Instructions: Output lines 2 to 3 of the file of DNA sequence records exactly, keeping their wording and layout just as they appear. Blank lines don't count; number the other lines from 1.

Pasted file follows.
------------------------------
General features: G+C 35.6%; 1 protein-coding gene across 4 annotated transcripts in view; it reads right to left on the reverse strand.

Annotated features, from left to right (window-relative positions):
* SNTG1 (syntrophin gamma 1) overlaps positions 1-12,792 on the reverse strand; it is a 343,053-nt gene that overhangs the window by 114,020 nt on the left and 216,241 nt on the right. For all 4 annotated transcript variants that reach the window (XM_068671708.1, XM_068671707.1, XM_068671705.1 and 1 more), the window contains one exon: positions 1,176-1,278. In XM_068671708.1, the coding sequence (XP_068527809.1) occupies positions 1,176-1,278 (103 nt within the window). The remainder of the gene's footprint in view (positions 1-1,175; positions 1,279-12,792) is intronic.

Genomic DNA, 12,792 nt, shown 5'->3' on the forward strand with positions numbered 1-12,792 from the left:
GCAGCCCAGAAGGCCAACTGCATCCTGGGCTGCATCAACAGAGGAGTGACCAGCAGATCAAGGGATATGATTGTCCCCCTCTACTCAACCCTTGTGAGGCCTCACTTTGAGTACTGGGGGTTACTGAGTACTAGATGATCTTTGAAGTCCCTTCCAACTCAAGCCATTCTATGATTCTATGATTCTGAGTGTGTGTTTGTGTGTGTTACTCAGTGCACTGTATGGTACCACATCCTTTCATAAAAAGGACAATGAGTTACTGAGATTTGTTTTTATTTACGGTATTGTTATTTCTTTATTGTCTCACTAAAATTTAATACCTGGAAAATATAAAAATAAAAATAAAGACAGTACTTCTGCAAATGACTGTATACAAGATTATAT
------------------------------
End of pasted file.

Annotated features, from left to right (window-relative positions):
* SNTG1 (syntrophin gamma 1) overlaps positions 1-12,792 on the reverse strand; it is a 343,053-nt gene that overhangs the window by 114,020 nt on the left and 216,241 nt on the right. For all 4 annotated transcript variants that reach the window (XM_068671708.1, XM_068671707.1, XM_068671705.1 and 1 more), the window contains one exon: positions 1,176-1,278. In XM_068671708.1, the coding sequence (XP_068527809.1) occupies positions 1,176-1,278 (103 nt within the window). The remainder of the gene's footprint in view (positions 1-1,175; positions 1,279-12,792) is intronic.